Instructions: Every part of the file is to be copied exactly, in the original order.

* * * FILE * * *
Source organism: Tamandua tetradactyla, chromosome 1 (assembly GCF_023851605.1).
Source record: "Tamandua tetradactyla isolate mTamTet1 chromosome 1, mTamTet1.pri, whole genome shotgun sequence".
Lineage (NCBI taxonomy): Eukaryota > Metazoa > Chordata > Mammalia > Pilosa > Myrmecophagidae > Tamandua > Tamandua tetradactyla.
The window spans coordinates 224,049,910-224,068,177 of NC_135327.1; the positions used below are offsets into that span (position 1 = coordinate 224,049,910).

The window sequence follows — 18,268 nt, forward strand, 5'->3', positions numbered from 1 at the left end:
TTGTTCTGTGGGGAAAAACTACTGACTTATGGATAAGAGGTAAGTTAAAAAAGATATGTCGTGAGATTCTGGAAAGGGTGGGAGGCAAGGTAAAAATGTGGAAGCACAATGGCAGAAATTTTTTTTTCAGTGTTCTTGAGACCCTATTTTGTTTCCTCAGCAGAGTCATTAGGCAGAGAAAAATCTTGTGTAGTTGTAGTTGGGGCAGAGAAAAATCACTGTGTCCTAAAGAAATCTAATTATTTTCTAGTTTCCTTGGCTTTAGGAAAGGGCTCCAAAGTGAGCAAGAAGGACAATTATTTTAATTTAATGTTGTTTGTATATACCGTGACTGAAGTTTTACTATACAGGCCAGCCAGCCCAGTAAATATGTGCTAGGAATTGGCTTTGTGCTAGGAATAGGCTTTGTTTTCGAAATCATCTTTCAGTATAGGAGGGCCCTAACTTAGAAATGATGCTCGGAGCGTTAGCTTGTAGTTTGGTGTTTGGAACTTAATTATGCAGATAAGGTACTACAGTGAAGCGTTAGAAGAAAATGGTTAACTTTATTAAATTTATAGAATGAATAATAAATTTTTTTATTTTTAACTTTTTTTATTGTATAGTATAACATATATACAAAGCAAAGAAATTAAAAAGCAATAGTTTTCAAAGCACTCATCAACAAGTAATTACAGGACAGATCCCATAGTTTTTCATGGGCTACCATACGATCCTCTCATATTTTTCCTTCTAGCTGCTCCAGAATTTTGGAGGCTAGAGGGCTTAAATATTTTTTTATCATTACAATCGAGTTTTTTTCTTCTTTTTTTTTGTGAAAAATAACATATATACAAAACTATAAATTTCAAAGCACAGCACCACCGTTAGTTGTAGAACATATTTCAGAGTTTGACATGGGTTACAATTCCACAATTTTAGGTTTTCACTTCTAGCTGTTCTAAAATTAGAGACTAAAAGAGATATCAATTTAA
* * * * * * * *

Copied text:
Source organism: Tamandua tetradactyla, chromosome 1 (assembly GCF_023851605.1).
Source record: "Tamandua tetradactyla isolate mTamTet1 chromosome 1, mTamTet1.pri, whole genome shotgun sequence".
Lineage (NCBI taxonomy): Eukaryota > Metazoa > Chordata > Mammalia > Pilosa > Myrmecophagidae > Tamandua > Tamandua tetradactyla.
The window spans coordinates 224,049,910-224,068,177 of NC_135327.1; the positions used below are offsets into that span (position 1 = coordinate 224,049,910).

The window sequence follows — 18,268 nt, forward strand, 5'->3', positions numbered from 1 at the left end:
TTGTTCTGTGGGGAAAAACTACTGACTTATGGATAAGAGGTAAGTTAAAAAAGATATGTCGTGAGATTCTGGAAAGGGTGGGAGGCAAGGTAAAAATGTGGAAGCACAATGGCAGAAATTTTTTTTTCAGTGTTCTTGAGACCCTATTTTGTTTCCTCAGCAGAGTCATTAGGCAGAGAAAAATCTTGTGTAGTTGTAGTTGGGGCAGAGAAAAATCACTGTGTCCTAAAGAAATCTAATTATTTTCTAGTTTCCTTGGCTTTAGGAAAGGGCTCCAAAGTGAGCAAGAAGGACAATTATTTTAATTTAATGTTGTTTGTATATACCGTGACTGAAGTTTTACTATACAGGCCAGCCAGCCCAGTAAATATGTGCTAGGAATTGGCTTTGTGCTAGGAATAGGCTTTGTTTTCGAAATCATCTTTCAGTATAGGAGGGCCCTAACTTAGAAATGATGCTCGGAGCGTTAGCTTGTAGTTTGGTGTTTGGAACTTAATTATGCAGATAAGGTACTACAGTGAAGCGTTAGAAGAAAATGGTTAACTTTATTAAATTTATAGAATGAATAATAAATTTTTTTATTTTTAACTTTTTTTATTGTATAGTATAACATATATACAAAGCAAAGAAATTAAAAAGCAATAGTTTTCAAAGCACTCATCAACAAGTAATTACAGGACAGATCCCATAGTTTTTCATGGGCTACCATACGATCCTCTCATATTTTTCCTTCTAGCTGCTCCAGAATTTTGGAGGCTAGAGGGCTTAAATATTTTTTTATCATTACAATCGAGTTTTTTTCTTCTTTTTTTTTGTGAAAAATAACATATATACAAAACTATAAATTTCAAAGCACAGCACCACCGTTAGTTGTAGAACATATTTCAGAGTTTGACATGGGTTACAATTCCACAATTTTAGGTTTTCACTTCTAGCTGTTCTAAAATTAGAGACTAAAAGAGATATCAATTTAA